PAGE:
The report also stated that foreign visitors coming to Iran splurged 168,954 billion rials ($1.28 billion) in 2018 and projected foreign arrivals to be 6.5 million in 2019.
Another report by the Cultural Heritage, Handicraft and Tourism Organization (CHTO) of Iran also showed that the number of foreign arrivals in Iran surged by 40.66 percent during spring this year compared to the same period last year.
A total of 2,030,523 million foreign nationals visited Iran this spring (three months starting March 21), while the figure stood at 1,443,551 in the same period last year, it added.
“The development of tourism infrastructure, the considerable volume of investments in the tourism sector, the issuance of electronic visa and visa waiver for select countries are the main reasons behind it,” said Ali Asghar Mounesan, the head of CHTO.
About 7.8 million tourists traveled to Iran in the last Iranian calendar year [ending March 20, 2019], marking a 52.5 percent growth compared to the previous year, he informed. Losses
While foreign footfall has remarkably grown in last one year, the fact that the declining value of Iranian currency has made travelling to Iran cheaper for foreign travelers is acknowledged by both tourism officials and travel agents.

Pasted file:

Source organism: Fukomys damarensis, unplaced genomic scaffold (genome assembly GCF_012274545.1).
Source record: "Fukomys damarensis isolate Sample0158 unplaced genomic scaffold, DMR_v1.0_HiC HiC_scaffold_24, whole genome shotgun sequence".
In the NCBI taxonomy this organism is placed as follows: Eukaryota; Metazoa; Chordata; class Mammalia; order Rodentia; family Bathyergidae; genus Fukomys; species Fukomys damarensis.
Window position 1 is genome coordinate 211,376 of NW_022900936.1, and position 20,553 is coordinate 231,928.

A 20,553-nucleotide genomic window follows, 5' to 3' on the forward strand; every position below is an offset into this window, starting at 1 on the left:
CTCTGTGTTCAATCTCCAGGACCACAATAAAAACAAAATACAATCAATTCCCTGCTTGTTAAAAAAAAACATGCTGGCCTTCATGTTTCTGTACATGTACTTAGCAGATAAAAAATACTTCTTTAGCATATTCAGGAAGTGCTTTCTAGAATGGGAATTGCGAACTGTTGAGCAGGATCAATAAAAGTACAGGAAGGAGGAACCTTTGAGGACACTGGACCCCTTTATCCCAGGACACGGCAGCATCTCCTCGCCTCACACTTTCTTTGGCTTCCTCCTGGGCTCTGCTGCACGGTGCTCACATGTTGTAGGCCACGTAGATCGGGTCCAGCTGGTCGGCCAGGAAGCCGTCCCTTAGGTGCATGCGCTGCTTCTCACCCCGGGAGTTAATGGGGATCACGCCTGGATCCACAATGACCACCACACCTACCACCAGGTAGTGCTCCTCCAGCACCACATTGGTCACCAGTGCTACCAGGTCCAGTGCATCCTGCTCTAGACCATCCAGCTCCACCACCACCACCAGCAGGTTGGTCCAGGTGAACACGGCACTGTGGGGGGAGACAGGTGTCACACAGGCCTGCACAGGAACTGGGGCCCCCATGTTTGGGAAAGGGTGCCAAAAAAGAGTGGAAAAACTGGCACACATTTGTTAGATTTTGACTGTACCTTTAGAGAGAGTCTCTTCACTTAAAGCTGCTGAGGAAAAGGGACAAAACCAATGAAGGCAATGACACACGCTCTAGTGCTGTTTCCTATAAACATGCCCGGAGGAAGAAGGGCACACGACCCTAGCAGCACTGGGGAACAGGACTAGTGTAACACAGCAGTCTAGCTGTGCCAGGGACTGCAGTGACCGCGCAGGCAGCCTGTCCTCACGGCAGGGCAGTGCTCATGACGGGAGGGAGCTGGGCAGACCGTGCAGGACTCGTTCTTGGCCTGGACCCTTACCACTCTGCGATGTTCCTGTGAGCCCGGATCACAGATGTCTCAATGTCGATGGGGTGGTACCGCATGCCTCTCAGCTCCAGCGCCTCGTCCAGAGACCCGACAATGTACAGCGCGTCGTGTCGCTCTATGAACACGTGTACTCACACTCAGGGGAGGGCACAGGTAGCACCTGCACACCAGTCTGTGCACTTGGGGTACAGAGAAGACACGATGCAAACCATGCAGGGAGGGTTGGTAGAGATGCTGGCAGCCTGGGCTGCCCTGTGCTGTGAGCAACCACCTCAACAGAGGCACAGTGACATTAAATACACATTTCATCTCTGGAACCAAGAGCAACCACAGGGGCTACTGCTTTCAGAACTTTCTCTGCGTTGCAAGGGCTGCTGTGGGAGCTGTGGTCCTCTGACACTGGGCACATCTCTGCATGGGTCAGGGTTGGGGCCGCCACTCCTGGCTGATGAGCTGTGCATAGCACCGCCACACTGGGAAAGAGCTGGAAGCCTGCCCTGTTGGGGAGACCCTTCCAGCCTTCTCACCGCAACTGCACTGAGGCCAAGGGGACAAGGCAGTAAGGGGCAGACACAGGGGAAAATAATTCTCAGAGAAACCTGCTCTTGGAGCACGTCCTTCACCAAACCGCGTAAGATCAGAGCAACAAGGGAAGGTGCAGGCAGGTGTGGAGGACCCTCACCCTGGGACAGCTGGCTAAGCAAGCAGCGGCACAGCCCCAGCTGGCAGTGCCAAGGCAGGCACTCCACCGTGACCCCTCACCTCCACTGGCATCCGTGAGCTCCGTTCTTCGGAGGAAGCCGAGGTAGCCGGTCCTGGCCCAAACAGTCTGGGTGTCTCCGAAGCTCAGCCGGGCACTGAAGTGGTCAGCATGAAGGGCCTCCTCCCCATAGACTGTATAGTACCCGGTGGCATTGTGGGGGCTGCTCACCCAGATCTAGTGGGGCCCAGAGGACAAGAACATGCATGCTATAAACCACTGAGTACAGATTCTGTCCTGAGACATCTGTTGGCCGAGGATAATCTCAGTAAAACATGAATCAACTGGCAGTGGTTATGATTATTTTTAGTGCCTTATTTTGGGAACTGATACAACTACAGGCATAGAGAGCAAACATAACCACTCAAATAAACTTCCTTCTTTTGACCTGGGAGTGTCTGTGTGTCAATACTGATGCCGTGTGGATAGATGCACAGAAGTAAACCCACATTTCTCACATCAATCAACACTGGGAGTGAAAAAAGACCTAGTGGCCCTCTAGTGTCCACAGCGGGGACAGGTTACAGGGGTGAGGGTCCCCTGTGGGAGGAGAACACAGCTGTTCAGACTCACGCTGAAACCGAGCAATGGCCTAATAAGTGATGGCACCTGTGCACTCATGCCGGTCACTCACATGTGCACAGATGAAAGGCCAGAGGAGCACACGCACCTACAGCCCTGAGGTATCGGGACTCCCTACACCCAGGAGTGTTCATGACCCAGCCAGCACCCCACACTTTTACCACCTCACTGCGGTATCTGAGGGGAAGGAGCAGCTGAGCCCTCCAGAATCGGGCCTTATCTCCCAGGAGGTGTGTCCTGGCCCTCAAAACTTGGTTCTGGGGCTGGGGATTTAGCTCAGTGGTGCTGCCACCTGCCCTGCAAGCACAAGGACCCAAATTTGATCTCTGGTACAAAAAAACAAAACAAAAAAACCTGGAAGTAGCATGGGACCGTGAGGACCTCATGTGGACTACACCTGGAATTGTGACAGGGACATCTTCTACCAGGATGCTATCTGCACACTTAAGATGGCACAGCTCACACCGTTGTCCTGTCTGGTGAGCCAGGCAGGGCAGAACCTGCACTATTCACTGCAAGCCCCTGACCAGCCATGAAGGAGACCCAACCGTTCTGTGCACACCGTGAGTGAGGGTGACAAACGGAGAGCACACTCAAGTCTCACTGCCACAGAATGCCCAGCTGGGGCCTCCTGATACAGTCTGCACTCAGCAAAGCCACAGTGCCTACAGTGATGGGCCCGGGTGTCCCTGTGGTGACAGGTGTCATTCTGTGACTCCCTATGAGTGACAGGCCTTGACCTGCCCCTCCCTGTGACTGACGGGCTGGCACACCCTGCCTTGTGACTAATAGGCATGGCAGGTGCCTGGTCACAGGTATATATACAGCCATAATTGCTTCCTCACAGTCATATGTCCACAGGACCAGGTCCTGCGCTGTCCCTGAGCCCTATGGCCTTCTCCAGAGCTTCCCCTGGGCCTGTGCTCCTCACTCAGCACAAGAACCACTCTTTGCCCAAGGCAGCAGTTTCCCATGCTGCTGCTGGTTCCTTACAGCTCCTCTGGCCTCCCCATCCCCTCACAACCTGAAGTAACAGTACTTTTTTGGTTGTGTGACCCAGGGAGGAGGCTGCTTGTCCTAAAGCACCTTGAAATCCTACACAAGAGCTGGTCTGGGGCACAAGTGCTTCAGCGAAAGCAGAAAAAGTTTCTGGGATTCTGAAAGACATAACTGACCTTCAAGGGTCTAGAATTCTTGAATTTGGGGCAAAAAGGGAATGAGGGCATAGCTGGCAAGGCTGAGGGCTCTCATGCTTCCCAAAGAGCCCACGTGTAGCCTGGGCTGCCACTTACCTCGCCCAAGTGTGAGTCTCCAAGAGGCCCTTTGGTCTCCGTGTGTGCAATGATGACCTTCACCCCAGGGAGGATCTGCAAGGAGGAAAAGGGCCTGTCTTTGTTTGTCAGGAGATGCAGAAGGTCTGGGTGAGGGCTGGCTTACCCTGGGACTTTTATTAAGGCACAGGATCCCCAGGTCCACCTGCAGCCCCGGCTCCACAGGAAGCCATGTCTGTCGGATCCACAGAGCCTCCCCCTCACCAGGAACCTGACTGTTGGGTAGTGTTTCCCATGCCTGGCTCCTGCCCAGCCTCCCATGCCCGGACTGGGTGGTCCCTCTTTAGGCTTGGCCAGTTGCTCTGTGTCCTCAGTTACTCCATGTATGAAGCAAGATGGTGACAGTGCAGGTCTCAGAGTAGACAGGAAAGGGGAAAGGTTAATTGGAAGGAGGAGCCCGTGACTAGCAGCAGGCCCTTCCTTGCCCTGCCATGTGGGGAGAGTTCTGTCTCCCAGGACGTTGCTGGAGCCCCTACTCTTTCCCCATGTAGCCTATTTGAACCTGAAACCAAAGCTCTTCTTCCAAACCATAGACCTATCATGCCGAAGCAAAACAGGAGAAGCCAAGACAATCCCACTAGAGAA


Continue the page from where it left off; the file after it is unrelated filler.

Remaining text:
“It is a strange feeling to be honest,” Hassan Hadad, a Tehran-based travel agent, told Anadolu Agency.
“We are happy that more tourists are coming to Iran but earnings aren’t sufficient due to sharp dip in the value of Iranian currency.”
Hadad said travel agencies in Tehran and other major cities like Isfahan, Shiraz and Kashan have redesigned their packages but it still isn’t enough to mitigate the losses.
“They are trying to make up for the loss by increasing package costs but it still isn’t enough. Rial has been slowly recovering now but it will take time to fully recover.”
While fall in the value of the national currency is attracting more foreigners to Iran, it has forced many Iranians reconsider their plans to travel abroad.
According to CHTO data, outbound tourism in Iran fell by almost 6 percent during the three-month period, with outbound passengers at 1,759,749.